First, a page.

Overall, Restless Heart has released seven studio albums, two greatest-hits albums, and a live album which is only available on their website. Their second through fifth albums are all certified gold by the Recording Industry Association of America, and 26 of their singles have entered the Billboard Hot Country Songs charts, including six that reached number one. Four of their country releases also crossed over to the Adult Contemporary chart, with two of those ("I'll Still Be Loving You" in 1986 and "When She Cries" in 1992) also reaching top 40 on theBillboard Hot 100. The band also had a number one on Adult Contemporary in 1993 with "Tell Me What You Dream", a collaboration with smooth jazz saxophonist Warren Hill.

History

Larry Stewart, seen here in 2003, has been the lead singer of Restless Heart for the majority of the band's career.

Formation and early years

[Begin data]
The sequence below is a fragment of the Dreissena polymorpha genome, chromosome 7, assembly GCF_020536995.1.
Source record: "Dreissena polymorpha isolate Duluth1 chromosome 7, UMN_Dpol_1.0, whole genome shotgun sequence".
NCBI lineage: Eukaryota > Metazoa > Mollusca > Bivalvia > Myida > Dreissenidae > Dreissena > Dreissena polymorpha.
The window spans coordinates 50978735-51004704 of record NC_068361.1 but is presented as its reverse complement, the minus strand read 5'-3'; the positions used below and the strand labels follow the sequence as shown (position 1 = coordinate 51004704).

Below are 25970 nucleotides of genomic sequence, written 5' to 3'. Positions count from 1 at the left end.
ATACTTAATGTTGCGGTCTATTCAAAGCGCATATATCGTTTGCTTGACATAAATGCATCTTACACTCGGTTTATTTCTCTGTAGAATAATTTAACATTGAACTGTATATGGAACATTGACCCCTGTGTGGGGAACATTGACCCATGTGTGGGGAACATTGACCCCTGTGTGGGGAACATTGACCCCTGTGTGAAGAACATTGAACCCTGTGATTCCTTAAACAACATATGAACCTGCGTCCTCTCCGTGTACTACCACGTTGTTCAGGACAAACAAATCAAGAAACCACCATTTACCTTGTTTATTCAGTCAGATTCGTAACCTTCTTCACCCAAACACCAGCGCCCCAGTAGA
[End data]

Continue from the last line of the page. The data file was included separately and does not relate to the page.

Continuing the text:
Nashville record producer Tim DuBois created the band in 1984 to record demos of songs that he had written. The founding members were John Dittrich (drums, vocals) (born April 7, 1951[2]), Paul Gregg (bass guitar, vocals) (born December 3, 1954[2]), Dave Innis (piano, keyboards, guitar, vocals) (born April 9, 1959[2]), Greg Jennings (lead guitar, mandolin, vocals) (born October 2, 1954[2]), and Verlon Thompson (lead vocals). The still unnamed band was soon signed to RCA Records Nashville.[1] Thompson left before the band had officially been named or released a single, because he did not feel comfortable with the country pop style that DuBois wanted the band to pursue.[3] Replacing him on lead vocals was Larry Stewart (born March 2, 1959[2]), who was also working as a demo vocalist at the time, and was a college friend of Innis's.[1] After leaving the group, Thompson recorded both by himself and in collaboration with Guy Clark, in addition to writing several country hit singles in the 1990s.[3]